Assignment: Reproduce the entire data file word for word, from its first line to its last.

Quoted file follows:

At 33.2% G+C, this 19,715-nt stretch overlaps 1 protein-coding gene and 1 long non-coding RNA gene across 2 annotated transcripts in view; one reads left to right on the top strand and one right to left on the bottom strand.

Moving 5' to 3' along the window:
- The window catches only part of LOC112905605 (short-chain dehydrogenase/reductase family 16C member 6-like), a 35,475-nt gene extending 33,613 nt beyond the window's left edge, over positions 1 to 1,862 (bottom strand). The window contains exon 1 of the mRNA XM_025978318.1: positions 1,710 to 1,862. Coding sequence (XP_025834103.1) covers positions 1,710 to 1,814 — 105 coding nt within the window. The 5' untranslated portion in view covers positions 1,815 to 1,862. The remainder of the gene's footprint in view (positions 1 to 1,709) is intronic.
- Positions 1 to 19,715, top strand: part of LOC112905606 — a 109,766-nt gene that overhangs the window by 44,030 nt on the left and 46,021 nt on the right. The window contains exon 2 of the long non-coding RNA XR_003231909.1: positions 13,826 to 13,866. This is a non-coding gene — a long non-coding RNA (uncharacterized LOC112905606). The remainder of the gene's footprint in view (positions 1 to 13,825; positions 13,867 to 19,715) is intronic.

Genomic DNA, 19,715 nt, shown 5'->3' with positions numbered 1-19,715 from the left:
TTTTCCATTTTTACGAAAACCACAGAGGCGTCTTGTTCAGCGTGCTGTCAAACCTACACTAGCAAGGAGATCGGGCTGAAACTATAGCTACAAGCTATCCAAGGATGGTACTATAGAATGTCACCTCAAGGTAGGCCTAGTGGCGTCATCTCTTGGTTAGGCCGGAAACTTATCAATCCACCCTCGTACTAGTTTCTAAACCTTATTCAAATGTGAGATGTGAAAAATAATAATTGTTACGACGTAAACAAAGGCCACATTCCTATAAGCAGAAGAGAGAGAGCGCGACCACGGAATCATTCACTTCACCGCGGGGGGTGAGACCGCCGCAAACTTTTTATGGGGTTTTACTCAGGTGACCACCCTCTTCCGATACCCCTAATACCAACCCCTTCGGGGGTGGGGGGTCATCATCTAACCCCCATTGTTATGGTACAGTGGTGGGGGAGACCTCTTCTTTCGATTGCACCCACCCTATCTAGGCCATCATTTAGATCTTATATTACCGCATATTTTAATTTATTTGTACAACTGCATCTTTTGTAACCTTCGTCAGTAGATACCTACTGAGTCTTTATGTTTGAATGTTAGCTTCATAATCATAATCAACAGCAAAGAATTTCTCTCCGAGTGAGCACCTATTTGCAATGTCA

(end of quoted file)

At 33.2% G+C, this 19,715-nt stretch overlaps 1 protein-coding gene and 1 long non-coding RNA gene across 2 annotated transcripts in view; one reads left to right on the top strand and one right to left on the bottom strand.

Moving 5' to 3' along the window:
- The window catches only part of LOC112905605 (short-chain dehydrogenase/reductase family 16C member 6-like), a 35,475-nt gene extending 33,613 nt beyond the window's left edge, over positions 1 to 1,862 (bottom strand). The window contains exon 1 of the mRNA XM_025978318.1: positions 1,710 to 1,862. Coding sequence (XP_025834103.1) covers positions 1,710 to 1,814 — 105 coding nt within the window. The 5' untranslated portion in view covers positions 1,815 to 1,862. The remainder of the gene's footprint in view (positions 1 to 1,709) is intronic.
- Positions 1 to 19,715, top strand: part of LOC112905606 — a 109,766-nt gene that overhangs the window by 44,030 nt on the left and 46,021 nt on the right. The window contains exon 2 of the long non-coding RNA XR_003231909.1: positions 13,826 to 13,866. This is a non-coding gene — a long non-coding RNA (uncharacterized LOC112905606). The remainder of the gene's footprint in view (positions 1 to 13,825; positions 13,867 to 19,715) is intronic.

Genomic DNA, 19,715 nt, shown 5'->3' with positions numbered 1-19,715 from the left:
TTTTCCATTTTTACGAAAACCACAGAGGCGTCTTGTTCAGCGTGCTGTCAAACCTACACTAGCAAGGAGATCGGGCTGAAACTATAGCTACAAGCTATCCAAGGATGGTACTATAGAATGTCACCTCAAGGTAGGCCTAGTGGCGTCATCTCTTGGTTAGGCCGGAAACTTATCAATCCACCCTCGTACTAGTTTCTAAACCTTATTCAAATGTGAGATGTGAAAAATAATAATTGTTACGACGTAAACAAAGGCCACATTCCTATAAGCAGAAGAGAGAGAGCGCGACCACGGAATCATTCACTTCACCGCGGGGGGTGAGACCGCCGCAAACTTTTTATGGGGTTTTACTCAGGTGACCACCCTCTTCCGATACCCCTAATACCAACCCCTTCGGGGGTGGGGGGTCATCATCTAACCCCCATTGTTATGGTACAGTGGTGGGGGAGACCTCTTCTTTCGATTGCACCCACCCTATCTAGGCCATCATTTAGATCTTATATTACCGCATATTTTAATTTATTTGTACAACTGCATCTTTTGTAACCTTCGTCAGTAGATACCTACTGAGTCTTTATGTTTGAATGTTAGCTTCATAATCATAATCAACAGCAAAGAATTTCTCTCCGAGTGAGCACCTATTTGCAATGTCA